I've heard that 1 in 5 children who use chat rooms online have been approached by pedophiles over the Internet. I've mentioned in earlier posts to avoid pornography all together for security reasons. There is one estimate that puts 20% of all Internet porn involves kids. Kids have this trust that really can put them in danger if they agree to meet someone who they met online. Adding to the nervousness of parents is that only 1 in 10 teens would ask their parents' permission to actually go meet someone who they met online.
Here is a list of key things that parents can to to protect their children.
The most important thing I can tell parents is have the computer that kids will use in an open setting where you can monitor their online use. NEVER ALLOW A CHILD TO HAVE A PC IN THEIR ROOM WHICH GIVES THE CHILD A SENSE OF PRIVACY.
- Talk to your kids and stress to them how to stay safe online. Have a written plan for them to read.
- Actually teach your kids how to use the Internet. Not only for your kids safety, which is most important, kids are one of the biggest computer security risks. Due to their trusting nature, they will most likely click on links that host malicious software that can be installed on your computer.
- Many ISP (Internet Service Provider like Comcast, Cox, etc.) provide parents with tools to control and monitor kids Internet use. If not, there are commercial software applications that can monitor and filter where kids can go online.
- Tell kids about the benefits of the Internet as well as the dangerous that lurk in the world wide web.
- Many kids are members of social networking sites like MySpace and Facebook. As a parent, you may want to sign up for your own account and monitor what they post on their own site. Kids tend to put TOO much information online that aides online predators in finding their victims. Also, what kids post today can haunt them later when they are looking for a job. More and more, companies do research on the Internet when deciding to hire an individual or not.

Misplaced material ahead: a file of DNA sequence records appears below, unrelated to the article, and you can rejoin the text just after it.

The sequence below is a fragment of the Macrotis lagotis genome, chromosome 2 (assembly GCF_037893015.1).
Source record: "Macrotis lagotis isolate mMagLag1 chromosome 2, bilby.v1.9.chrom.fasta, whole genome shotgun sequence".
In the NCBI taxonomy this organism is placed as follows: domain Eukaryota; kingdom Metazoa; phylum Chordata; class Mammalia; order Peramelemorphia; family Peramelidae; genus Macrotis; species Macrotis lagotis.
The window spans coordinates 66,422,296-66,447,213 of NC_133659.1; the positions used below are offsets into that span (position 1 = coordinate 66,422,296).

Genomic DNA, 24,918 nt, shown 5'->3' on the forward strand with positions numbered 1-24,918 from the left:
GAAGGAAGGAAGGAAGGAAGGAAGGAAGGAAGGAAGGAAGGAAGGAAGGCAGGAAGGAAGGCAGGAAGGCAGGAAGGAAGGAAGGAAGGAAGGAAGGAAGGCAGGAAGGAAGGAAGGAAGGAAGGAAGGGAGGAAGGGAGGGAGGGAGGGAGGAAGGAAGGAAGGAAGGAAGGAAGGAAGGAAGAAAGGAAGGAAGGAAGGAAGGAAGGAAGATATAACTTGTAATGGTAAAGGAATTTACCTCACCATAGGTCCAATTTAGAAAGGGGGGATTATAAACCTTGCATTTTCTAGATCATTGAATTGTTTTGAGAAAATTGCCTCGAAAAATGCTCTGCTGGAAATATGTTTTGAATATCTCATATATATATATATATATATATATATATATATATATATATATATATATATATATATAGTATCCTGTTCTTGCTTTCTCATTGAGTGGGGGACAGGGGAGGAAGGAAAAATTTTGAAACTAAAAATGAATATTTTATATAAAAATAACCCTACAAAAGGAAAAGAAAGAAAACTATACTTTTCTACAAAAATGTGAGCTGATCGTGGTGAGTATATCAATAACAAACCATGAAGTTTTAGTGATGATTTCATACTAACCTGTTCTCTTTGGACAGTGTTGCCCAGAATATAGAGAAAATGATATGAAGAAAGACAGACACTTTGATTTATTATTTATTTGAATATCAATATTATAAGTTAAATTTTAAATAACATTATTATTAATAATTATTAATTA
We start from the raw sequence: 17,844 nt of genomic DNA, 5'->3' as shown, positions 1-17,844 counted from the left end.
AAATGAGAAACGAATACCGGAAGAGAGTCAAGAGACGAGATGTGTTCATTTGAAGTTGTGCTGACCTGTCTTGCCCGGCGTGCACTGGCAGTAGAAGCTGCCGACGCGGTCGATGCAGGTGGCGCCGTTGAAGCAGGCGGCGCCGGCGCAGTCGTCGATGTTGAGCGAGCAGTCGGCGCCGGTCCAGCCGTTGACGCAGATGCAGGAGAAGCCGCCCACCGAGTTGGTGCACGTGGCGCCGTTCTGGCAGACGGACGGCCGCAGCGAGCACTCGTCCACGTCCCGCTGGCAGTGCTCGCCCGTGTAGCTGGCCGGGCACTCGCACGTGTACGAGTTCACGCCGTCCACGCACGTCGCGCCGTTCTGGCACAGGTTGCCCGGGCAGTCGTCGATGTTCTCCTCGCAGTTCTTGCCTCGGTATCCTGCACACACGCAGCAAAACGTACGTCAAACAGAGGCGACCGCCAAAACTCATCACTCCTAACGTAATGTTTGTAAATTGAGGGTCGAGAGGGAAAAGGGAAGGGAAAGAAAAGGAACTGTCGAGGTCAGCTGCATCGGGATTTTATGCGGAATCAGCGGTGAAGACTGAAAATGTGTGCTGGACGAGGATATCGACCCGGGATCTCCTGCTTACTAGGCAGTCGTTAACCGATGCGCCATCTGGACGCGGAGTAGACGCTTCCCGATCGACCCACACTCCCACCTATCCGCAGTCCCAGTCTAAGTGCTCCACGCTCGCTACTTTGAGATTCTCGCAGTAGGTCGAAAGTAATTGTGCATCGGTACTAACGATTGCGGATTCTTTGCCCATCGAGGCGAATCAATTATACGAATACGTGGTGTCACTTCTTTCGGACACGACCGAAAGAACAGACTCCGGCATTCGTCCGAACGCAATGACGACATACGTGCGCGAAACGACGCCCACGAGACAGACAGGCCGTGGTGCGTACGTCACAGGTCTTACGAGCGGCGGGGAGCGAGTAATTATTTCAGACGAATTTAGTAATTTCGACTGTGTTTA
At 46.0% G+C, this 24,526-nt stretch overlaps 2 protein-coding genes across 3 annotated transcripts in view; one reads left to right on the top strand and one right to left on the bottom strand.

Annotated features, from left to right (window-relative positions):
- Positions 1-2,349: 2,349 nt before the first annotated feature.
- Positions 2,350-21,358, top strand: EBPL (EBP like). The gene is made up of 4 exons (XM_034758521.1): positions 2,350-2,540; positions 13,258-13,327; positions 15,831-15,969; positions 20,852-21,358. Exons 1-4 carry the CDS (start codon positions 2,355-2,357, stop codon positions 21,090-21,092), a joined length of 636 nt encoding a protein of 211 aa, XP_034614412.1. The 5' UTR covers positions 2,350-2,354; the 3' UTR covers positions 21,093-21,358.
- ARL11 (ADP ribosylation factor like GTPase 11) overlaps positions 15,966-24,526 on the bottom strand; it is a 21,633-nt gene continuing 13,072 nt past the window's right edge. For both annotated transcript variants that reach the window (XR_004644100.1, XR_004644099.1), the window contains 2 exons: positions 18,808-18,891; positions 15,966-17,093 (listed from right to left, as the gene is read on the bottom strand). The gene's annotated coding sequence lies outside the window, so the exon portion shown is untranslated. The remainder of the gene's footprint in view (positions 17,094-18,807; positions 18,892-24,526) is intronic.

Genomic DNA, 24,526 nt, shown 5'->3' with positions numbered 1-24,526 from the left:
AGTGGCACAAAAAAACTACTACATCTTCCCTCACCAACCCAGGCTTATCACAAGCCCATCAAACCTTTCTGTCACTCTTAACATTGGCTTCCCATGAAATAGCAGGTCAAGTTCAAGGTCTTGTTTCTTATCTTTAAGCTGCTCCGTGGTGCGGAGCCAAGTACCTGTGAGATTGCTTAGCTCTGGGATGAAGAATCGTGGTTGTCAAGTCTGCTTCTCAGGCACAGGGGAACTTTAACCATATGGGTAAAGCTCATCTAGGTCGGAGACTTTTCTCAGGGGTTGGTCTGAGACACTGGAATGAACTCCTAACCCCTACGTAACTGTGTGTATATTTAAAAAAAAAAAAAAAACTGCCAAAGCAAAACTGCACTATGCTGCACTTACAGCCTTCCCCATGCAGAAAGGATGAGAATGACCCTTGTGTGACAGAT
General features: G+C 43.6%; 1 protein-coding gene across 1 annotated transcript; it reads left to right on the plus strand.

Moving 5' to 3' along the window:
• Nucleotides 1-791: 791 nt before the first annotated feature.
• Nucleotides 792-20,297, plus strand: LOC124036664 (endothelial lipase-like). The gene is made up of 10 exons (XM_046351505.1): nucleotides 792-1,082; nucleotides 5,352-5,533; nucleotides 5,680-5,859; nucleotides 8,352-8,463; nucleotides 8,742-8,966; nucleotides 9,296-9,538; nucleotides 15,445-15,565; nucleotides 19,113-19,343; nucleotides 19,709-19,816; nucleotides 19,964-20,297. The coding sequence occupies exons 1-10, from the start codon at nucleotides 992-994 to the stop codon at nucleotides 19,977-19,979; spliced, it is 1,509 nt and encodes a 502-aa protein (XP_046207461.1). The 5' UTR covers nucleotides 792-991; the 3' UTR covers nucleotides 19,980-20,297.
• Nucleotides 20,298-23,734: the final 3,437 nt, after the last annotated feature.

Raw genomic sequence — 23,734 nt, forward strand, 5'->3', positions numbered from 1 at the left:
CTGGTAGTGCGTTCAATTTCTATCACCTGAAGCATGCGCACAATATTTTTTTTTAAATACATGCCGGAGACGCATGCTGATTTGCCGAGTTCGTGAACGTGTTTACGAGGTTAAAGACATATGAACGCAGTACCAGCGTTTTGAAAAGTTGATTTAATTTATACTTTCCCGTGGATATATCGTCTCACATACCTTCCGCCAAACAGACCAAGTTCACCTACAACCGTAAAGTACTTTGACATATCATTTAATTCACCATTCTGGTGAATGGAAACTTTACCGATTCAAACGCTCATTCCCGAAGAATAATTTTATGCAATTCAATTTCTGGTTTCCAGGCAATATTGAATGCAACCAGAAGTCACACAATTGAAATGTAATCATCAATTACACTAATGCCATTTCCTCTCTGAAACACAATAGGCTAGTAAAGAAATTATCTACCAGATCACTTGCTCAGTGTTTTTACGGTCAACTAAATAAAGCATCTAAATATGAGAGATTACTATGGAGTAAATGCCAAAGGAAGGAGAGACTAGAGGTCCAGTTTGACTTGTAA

- Supervise and monitor your kids online and assist them. If problems arise, report them to the appropriate authority.
- For younger children, you find and bookmark web sites that you deem appropriate. Closely monitor younger kids.
- Have your anti-virus and anti-spware software up to date with the current signatures and run them often.
Create an online contract for teens that you can both agree to. There are many great sites online that talk about your children's safety, so definitely look at more. There are examples of contracts that I've seen that you can copy or use as a guide to create your own unique contract.
Knowledge is power. Ignorance will put you and your family in danger. Read read read. Take care out there and we'll talk again soon.
Which browser do you use when surfing the internet? Are you like most folks out there who use Microsoft Internet Explorer? The largest percentage of the population uses MSIE. I prefer to use Firefox. Firefox has gained in popularity over the past few years. Here are the reasons I use Firefox and not Internet Explorer.
Think about what the bad guy attacker thinks. If I write an exploit that takes advantage of a vulnerability, I want to hit the most largest possible target base. Simple math (I hated math by the way) and you go to the masses. I want the most targets so I write my exploit for MSIE. Simple. This is one reason why I use Firefox. I don't have that Apple mentality to think that there are no exploits written for Firefox. Trust me when I say this, there is no "safe" browser when it comes right down to it. Browsers are software and when software is written, it has bugs. So this is reason number one.